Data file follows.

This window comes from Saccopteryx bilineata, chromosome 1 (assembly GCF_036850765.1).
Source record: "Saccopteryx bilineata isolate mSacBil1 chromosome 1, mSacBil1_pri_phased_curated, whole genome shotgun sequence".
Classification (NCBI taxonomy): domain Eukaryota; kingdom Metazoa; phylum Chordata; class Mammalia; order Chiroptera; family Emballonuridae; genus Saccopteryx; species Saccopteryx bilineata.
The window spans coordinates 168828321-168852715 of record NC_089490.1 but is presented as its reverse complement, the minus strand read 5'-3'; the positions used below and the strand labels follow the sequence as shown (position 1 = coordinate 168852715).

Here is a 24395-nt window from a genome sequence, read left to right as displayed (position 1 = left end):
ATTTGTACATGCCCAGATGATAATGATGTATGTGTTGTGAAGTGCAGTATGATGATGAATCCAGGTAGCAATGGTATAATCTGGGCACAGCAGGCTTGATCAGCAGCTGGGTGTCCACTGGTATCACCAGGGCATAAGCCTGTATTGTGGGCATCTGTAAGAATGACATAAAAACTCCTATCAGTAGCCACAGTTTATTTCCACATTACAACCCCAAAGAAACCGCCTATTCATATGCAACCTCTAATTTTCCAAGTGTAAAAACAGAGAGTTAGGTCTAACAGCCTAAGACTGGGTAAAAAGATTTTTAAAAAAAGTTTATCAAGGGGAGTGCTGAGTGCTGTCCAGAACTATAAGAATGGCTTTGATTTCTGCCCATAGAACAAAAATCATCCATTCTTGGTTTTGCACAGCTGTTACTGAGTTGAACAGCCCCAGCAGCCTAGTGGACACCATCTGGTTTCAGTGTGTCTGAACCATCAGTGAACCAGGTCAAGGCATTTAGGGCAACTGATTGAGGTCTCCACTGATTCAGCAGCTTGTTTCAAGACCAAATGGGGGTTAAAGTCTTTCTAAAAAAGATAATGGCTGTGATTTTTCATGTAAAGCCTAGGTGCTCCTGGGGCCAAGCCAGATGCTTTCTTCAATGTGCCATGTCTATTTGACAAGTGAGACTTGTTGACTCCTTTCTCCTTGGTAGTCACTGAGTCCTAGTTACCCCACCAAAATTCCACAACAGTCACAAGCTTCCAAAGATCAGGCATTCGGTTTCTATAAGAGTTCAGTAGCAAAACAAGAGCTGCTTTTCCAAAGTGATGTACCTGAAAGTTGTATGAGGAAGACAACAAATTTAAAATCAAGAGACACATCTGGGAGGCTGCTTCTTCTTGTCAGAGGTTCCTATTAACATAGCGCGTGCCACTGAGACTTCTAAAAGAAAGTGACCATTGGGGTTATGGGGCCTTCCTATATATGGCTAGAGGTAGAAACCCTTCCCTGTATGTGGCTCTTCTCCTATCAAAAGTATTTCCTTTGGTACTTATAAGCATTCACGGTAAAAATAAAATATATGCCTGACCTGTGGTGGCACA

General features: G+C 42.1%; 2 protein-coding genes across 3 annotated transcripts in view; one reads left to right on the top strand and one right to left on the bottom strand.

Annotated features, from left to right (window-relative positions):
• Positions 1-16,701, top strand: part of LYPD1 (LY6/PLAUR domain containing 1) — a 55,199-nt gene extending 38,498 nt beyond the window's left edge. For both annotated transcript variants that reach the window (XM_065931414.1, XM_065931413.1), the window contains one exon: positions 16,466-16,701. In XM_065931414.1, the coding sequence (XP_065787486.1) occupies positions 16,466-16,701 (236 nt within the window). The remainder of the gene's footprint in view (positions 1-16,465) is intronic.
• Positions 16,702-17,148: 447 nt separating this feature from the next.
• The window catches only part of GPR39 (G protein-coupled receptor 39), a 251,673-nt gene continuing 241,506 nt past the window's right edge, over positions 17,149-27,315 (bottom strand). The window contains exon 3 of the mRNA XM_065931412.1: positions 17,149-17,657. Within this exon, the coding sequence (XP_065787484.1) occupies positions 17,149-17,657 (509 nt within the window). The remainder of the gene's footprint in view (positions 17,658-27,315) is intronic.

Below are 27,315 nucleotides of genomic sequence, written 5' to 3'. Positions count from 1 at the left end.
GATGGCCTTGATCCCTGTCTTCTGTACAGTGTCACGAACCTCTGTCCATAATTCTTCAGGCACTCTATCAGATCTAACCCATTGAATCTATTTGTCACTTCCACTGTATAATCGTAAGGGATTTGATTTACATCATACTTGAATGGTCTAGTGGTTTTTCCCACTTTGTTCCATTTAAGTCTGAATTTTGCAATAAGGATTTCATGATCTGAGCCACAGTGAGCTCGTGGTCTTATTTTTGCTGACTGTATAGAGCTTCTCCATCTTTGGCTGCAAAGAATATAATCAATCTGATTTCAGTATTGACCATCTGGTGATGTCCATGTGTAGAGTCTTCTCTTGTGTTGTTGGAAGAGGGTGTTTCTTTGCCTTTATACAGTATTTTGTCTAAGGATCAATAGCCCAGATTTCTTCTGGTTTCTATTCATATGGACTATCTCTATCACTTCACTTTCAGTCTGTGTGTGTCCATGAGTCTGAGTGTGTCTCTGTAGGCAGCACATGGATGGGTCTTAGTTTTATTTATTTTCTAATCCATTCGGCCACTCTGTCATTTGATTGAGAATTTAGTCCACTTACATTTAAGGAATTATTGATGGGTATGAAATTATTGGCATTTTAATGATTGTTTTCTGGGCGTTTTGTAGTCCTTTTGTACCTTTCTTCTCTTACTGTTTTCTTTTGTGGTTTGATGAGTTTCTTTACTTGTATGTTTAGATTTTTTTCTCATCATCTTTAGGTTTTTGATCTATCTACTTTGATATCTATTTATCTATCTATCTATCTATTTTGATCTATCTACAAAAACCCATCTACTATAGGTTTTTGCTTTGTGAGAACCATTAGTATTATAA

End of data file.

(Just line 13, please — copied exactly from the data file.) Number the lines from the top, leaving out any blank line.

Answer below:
GATGGCCTTGATCCCTGTCTTCTGTACAGTGTCACGAACCTCTGTCCATAATTCTTCAGGCACTCTATCAGATCTAACCCATTGAATCTATTTGTCACTTCCACTGTATAATCGTAAGGGATTTGATTTACATCATACTTGAATGGTCTAGTGGTTTTTCCCACTTTGTTCCATTTAAGTCTGAATTTTGCAATAAGGATTTCATGATCTGAGCCACAGTGAGCTCGTGGTCTTATTTTTGCTGACTGTATAGAGCTTCTCCATCTTTGGCTGCAAAGAATATAATCAATCTGATTTCAGTATTGACCATCTGGTGATGTCCATGTGTAGAGTCTTCTCTTGTGTTGTTGGAAGAGGGTGTTTCTTTGCCTTTATACAGTATTTTGTCTAAGGATCAATAGCCCAGATTTCTTCTGGTTTCTATTCATATGGACTATCTCTATCACTTCACTTTCAGTCTGTGTGTGTCCATGAGTCTGAGTGTGTCTCTGTAGGCAGCACATGGATGGGTCTTAGTTTTATTTATTTTCTAATCCATTCGGCCACTCTGTCATTTGATTGAGAATTTAGTCCACTTACATTTAAGGAATTATTGATGGGTATGAAATTATTGGCATTTTAATGATTGTTTTCTGGGCGTTTTGTAGTCCTTTTGTACCTTTCTTCTCTTACTGTTTTCTTTTGTGGTTTGATGAGTTTCTTTACTTGTATGTTTAGATTTTTTTCTCATCATCTTTAGGTTTTTGATCTATCTACTTTGATATCTATTTATCTATCTATCTATCTATTTTGATCTATCTACAAAAACCCATCTACTATAGGTTTTTGCTTTGTGAGAACCATTAGTATTATAA